I remember the first time I watched Empire of Dreams, the 3-hour long documentary about the creation of the Star Wars original trilogy, the holy grail of nerdom and inspirer of all nerditudes. The documentary sheds light on the painful process of producing the trilogy including the setbacks, the struggle to get funding, the uncertainty that anyone gave a shit about space operas, and a 300-page monster screenplay that could not fit into one movie. Sprinkled into George Lucas’ original screenplay are stories and characters that didn’t make it into the finished films. The Star Wars celebrates George Lucas’ earliest draft of his science fiction masterpiece. Although some of the story elements remain (in a very radical fashion), it’s shocking how Lucas’ original vision differed from what we finally saw on that glorious premiere night back in 1977.
I’m going to preface my review of the comic book as a comic book by first mentioning how fun it is to have this much-coveted time capsule. Until now, Lucas’ original draft has been pretty much kept in the shadows, in a vault far, far away. To see a different version of this beloved story is a tasty treat. Any chance I get to experience Star Wars from a new angle or to revisit the beloved characters, I take it. Star Wars fans, this new series will satisfy your deepest fanboy desires (like a wet dream). Thanks to Dark Horse, fans have one more memento to hold close to their hearts.
[related article: The Star Wars #1 Preview Pages]
Unfortunately, as a comic book, the story is mediocre at best. The overall feel of the book might churn your stomach as you watch the tight-ass characters of The Star Wars talk like they’re in one big galactic polo match. There isn’t a sense of struggle as much as there is a need to discuss politics at the Emperor’s house. More than ever before, Star Wars is treated like a social commentary in the opening pages.
Luke Skywalker is actually a middle-aged general, leader of the forces of the planet Aquilae, the final Rebel stronghold against the New Empire. Believed to be dead, Skywalker is one of the last Jedi-Bendu warriors in the galaxy after most of the order was annihilated by the Knights of Sith/New Empire. Aquilae and the Empire, whose capital is Alderaan, are on the brink of war unless the Aquilaeans sign a treaty that will bring them under the rule of the Emperor (who sports a very fashionable Fu manchu moustache).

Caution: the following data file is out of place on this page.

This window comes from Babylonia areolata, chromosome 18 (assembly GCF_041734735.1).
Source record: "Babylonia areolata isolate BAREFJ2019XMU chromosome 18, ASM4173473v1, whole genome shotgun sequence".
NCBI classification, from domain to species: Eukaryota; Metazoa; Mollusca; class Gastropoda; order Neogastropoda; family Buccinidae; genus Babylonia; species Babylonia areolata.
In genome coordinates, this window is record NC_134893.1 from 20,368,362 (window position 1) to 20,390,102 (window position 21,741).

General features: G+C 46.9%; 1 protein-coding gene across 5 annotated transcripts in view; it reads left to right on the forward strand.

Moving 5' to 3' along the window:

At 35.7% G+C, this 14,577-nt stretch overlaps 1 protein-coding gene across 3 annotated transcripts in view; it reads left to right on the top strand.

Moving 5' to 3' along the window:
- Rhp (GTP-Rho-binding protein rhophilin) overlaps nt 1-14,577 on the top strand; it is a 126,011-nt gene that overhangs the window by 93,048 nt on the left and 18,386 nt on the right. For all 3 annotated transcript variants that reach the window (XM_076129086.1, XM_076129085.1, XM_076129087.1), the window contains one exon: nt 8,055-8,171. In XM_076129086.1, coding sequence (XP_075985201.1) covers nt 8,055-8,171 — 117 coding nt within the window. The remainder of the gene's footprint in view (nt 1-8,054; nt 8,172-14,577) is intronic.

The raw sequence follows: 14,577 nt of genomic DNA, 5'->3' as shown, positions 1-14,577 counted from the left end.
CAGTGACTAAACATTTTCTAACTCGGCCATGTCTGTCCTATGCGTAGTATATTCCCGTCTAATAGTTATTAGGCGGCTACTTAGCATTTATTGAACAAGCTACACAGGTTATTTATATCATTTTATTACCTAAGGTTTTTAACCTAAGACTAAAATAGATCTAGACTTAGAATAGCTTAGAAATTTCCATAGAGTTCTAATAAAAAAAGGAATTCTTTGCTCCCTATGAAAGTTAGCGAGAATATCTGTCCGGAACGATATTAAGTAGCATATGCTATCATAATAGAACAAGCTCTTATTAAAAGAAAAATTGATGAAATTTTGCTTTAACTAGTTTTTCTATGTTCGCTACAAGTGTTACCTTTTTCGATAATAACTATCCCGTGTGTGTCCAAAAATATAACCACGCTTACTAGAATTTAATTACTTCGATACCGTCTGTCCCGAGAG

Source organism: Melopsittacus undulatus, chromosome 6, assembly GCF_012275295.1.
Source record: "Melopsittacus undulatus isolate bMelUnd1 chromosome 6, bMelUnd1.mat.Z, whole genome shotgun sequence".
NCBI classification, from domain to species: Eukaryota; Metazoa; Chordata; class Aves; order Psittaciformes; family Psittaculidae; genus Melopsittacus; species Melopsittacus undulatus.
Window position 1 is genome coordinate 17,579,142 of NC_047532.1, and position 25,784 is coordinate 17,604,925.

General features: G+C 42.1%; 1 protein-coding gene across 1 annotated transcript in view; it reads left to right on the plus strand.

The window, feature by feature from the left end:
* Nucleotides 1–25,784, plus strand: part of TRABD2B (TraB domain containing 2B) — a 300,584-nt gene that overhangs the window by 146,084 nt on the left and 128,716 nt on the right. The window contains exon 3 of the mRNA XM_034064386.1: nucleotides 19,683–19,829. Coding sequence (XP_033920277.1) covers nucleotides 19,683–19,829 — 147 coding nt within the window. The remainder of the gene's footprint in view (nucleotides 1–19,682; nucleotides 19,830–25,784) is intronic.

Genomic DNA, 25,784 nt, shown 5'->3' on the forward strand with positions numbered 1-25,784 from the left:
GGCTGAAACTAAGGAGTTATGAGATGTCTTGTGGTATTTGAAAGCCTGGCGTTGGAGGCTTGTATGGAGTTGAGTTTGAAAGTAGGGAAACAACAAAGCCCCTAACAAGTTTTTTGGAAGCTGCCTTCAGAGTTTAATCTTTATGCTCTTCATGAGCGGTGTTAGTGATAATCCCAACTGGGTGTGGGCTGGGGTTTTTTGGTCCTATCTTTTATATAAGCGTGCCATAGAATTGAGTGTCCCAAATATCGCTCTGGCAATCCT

Other storylines include Leia going off to galactic college, a hipster Lord Vader (sans trademark helmet) who likes to contemplate murdering Jedi while staring out of viewports, an Aquilaean priest named Tarkin, and Jedi Kane Starkiller’s return to Aquilae after the death of his youngest son, Deak.
Starkiller is the most interesting member in this cast, which, for the most part, is made up of shells of what they would become for later generations of nerds. Although there’s a Vader in this version of Star Wars, Starkiller most closely resembles that evil villain we all know and love. He’s 3/4 machine under his synthetic skin, his head and right arm the only sign that he was ever human. In hopes that Skywalker might train his remaining son, Annikin, Starkiller brings the boy to Aquilae before the Sith have a chance to hunt him down. Skywalker isn’t too keen on the idea of training the boy and Starkiller loses his temper and rips the synthetic skin off his metal chest. Anger leads to hatred is what Master Yoda always said…Could this be an early sign of Starkiller’s eventual fall to the dark side?
The rest of the story is about as exciting as a Hutt triathlon. I can only hope that The Star Wars is able to deliver a unique experience, one that becomes as memorable as its predecessor.
The Star Wars #1Script: J.W. RinzlerArt: Mike MayhewColors: Rain BeredoLettering: Michael Heisler